Rolling Stone lists the top 100 Greatest Singer’s of All Time in their November 27th issue. The magazine picked a panel of 179 experts that voted and some (like James Taylor did for George) contributed commentary about these extraordinary vocalist. At RollingStone.com and even check out their handwritten ballots. more!
43 George Jones
by James Taylor
George Jones doesn’t sound like he was influenced by any other singer: He sounds like a steel guitar. It’s the way he blends notes, the way he comes up to them and comes off them, the way he crescendos and decrescendos. The dynamic of it is very tight and really controlled — it’s like carving with the voice.
He has had a huge effect on all of country music — you can hear a direct line from him to Buck Owens to Randy Travis to George Strait. The Beatles listened to Buck Owens and his Buckaroos, and I think through them, George Jones’ sound informed McCartney’s style — McCartney had that George Jones swoop, as I call it.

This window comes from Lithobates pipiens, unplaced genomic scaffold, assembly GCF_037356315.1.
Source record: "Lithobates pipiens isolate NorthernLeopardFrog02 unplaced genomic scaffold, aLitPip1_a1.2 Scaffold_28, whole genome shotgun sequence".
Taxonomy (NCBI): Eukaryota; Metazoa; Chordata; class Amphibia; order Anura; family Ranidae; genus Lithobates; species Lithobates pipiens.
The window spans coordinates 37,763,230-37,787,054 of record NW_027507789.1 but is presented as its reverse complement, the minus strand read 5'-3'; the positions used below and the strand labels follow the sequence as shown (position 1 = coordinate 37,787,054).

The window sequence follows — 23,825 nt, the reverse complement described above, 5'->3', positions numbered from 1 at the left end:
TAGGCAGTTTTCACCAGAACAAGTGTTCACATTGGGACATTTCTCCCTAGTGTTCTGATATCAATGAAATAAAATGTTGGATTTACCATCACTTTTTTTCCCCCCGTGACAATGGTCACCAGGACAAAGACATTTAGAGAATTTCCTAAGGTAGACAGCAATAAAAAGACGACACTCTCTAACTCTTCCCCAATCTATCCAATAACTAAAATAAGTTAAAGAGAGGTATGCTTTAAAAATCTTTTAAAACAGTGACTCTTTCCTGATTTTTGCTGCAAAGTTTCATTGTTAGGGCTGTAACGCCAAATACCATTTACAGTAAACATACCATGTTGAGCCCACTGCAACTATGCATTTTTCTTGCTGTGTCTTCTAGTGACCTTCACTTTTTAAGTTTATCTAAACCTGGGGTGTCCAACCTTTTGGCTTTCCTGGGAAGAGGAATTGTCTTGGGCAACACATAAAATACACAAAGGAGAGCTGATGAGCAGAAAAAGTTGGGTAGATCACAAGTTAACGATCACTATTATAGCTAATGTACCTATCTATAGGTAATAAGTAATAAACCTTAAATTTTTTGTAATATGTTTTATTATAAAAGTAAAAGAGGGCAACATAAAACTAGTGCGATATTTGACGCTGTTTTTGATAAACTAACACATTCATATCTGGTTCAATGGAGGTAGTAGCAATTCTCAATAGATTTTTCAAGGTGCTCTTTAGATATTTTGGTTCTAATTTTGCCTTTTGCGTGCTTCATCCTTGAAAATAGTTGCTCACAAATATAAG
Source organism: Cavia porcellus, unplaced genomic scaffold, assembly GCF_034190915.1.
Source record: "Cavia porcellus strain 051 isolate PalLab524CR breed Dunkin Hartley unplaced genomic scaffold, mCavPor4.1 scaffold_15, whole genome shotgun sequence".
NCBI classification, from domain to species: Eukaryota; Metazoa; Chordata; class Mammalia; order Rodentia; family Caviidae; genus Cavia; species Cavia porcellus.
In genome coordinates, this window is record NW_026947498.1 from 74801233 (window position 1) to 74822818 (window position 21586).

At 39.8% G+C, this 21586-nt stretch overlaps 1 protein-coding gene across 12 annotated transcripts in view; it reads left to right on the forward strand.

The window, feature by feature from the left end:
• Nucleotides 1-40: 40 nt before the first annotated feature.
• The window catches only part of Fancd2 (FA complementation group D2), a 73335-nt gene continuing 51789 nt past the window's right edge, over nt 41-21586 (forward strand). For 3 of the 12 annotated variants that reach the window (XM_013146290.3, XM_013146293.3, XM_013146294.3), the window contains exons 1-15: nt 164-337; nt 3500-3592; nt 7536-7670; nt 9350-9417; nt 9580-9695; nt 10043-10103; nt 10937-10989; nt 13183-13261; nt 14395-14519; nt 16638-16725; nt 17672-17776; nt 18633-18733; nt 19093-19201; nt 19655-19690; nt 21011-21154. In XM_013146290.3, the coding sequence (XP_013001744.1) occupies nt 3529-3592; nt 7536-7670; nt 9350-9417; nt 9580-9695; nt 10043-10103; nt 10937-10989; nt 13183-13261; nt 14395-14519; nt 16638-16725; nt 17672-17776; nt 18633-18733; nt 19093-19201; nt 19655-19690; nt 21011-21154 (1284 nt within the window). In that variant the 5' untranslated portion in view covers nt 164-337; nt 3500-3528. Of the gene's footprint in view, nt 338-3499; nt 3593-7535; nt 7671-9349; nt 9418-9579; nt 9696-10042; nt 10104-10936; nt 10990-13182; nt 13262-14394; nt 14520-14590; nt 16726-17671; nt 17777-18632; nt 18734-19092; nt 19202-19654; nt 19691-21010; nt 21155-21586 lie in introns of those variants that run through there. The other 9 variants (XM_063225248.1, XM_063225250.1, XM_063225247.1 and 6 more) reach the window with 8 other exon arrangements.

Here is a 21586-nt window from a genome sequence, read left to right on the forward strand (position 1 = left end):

The first time I heard George was on a copy of his greatest hits. I was already familiar with Hank Williams and Porter Wagoner, but not George and his West Texas thing. I was amazed at what he was doing with his voice. Since then, I’ve covered a couple of my favorites — “Why Baby Why” and “She Thinks I Still Care” — and I wrote a song called “Bartender’s Blues,” where I tried to sound as much like George as I could. And then he recorded it himself! It was one of those things where it all comes around.